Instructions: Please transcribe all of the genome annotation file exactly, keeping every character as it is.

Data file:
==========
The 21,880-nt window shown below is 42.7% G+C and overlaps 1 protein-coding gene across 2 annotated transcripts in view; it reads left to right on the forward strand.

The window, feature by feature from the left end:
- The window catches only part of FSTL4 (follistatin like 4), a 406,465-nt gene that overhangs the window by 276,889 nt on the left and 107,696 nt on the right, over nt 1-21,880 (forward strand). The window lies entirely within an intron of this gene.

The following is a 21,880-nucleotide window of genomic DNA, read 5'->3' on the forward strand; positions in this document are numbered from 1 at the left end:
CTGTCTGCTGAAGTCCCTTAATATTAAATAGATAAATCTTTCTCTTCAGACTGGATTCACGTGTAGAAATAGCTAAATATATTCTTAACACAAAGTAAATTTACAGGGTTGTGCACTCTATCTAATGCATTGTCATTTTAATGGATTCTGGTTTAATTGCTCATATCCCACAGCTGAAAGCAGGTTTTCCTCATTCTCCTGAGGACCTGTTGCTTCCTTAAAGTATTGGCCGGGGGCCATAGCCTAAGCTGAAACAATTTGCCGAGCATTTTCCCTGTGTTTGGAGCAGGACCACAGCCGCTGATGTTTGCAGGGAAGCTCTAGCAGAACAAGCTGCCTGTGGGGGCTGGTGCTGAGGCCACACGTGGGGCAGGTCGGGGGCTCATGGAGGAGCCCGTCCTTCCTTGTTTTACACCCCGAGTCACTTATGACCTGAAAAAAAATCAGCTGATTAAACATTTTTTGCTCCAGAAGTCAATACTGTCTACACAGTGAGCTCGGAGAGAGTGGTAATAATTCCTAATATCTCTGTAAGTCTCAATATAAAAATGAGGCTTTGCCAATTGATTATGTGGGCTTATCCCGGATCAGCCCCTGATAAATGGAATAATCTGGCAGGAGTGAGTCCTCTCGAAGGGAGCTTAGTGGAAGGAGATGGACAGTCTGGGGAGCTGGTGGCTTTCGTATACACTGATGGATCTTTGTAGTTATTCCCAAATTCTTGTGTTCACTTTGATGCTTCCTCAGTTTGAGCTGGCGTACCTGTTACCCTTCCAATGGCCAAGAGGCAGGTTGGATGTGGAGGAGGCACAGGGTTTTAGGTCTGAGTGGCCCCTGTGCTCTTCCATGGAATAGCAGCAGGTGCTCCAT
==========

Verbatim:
The 21,880-nt window shown below is 42.7% G+C and overlaps 1 protein-coding gene across 2 annotated transcripts in view; it reads left to right on the forward strand.

The window, feature by feature from the left end:
- The window catches only part of FSTL4 (follistatin like 4), a 406,465-nt gene that overhangs the window by 276,889 nt on the left and 107,696 nt on the right, over nt 1-21,880 (forward strand). The window lies entirely within an intron of this gene.

The following is a 21,880-nucleotide window of genomic DNA, read 5'->3' on the forward strand; positions in this document are numbered from 1 at the left end:
CTGTCTGCTGAAGTCCCTTAATATTAAATAGATAAATCTTTCTCTTCAGACTGGATTCACGTGTAGAAATAGCTAAATATATTCTTAACACAAAGTAAATTTACAGGGTTGTGCACTCTATCTAATGCATTGTCATTTTAATGGATTCTGGTTTAATTGCTCATATCCCACAGCTGAAAGCAGGTTTTCCTCATTCTCCTGAGGACCTGTTGCTTCCTTAAAGTATTGGCCGGGGGCCATAGCCTAAGCTGAAACAATTTGCCGAGCATTTTCCCTGTGTTTGGAGCAGGACCACAGCCGCTGATGTTTGCAGGGAAGCTCTAGCAGAACAAGCTGCCTGTGGGGGCTGGTGCTGAGGCCACACGTGGGGCAGGTCGGGGGCTCATGGAGGAGCCCGTCCTTCCTTGTTTTACACCCCGAGTCACTTATGACCTGAAAAAAAATCAGCTGATTAAACATTTTTTGCTCCAGAAGTCAATACTGTCTACACAGTGAGCTCGGAGAGAGTGGTAATAATTCCTAATATCTCTGTAAGTCTCAATATAAAAATGAGGCTTTGCCAATTGATTATGTGGGCTTATCCCGGATCAGCCCCTGATAAATGGAATAATCTGGCAGGAGTGAGTCCTCTCGAAGGGAGCTTAGTGGAAGGAGATGGACAGTCTGGGGAGCTGGTGGCTTTCGTATACACTGATGGATCTTTGTAGTTATTCCCAAATTCTTGTGTTCACTTTGATGCTTCCTCAGTTTGAGCTGGCGTACCTGTTACCCTTCCAATGGCCAAGAGGCAGGTTGGATGTGGAGGAGGCACAGGGTTTTAGGTCTGAGTGGCCCCTGTGCTCTTCCATGGAATAGCAGCAGGTGCTCCAT